What is probably most disturbing is the lack of a broader public debate on EU scientific priorities nor even a minimum degree of public awareness of the current “counter-reform” underway, much of which has gone forward under the radar of the press, social media and large NGOs.

Although openness remains a priority, in order to steward medical research in the public interest, we should perhaps also go beyond the concept of open, as openness is not always best suited to steward results. Managing knowledge as a commons on the other hand, also moves away from privatising knowledge,  yet implies a governance that includes a certain stewardship, which sustains resources over time and ensures their protection. It implies the participatory management of knowledge in vetting its accuracy, assuring its accessibility and hosting public dialogue about it. Commons governance as such also involves creating structures , channels and organisational pathways to enable participation in re-interpreting , re-creating and integrating knowledge into socially and ecologically meaningful contexts.  Development in the area of data commons or data trusts are insightful in this sense and it would be positive if the Open Science Cloud the Commission is setting up would be conceived as a knowledge commons.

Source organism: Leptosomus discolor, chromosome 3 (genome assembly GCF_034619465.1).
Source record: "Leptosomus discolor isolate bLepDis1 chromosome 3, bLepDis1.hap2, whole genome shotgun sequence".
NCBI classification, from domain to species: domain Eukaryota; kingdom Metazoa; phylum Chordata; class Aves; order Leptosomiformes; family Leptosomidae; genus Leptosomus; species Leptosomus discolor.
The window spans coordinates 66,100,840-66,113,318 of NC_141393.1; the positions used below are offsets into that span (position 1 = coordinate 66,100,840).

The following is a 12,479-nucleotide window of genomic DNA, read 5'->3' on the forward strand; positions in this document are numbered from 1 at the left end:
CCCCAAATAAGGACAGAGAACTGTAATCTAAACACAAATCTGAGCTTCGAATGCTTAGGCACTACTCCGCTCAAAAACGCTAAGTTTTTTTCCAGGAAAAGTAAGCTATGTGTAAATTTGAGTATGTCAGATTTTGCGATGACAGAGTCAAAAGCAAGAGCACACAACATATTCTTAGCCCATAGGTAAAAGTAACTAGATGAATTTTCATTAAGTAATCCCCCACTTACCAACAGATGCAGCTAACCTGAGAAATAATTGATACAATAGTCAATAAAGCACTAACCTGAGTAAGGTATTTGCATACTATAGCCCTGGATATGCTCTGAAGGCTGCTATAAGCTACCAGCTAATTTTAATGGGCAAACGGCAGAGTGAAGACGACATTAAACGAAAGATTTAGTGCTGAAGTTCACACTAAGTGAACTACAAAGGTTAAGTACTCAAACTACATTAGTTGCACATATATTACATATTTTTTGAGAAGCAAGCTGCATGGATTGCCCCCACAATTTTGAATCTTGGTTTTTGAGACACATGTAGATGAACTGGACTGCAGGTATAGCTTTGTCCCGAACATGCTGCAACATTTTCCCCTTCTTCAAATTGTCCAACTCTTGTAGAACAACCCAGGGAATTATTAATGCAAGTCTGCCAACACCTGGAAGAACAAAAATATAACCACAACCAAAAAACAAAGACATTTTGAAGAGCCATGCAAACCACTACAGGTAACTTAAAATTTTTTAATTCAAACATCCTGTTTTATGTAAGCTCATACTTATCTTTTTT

David Hammerstein, Martin Bogdan, Sophie Bloemen

Here are some short video interviews of some of the participants:














Expert table: Open science for better health-care?

During  the closed expert round table the same day of the public event, the discussion focused on medical research and access to medicines (link to report below). A number burning issues related to open medical science for better health-care were discussed extensively by the experts present in the European Parliament. This discussion centered around new models of biomedical innovation without patent monopolies, conflicts of interests of medical professionals, researchers and medical schools, transparency of clinical trial results, the credibility of journal articles used for systematic reviews, the involvement of patients and citizens in the evaluation of medicines, pharmaceutical marketing at health-care centres and how global health priorities can be given priority over purely commercial interests.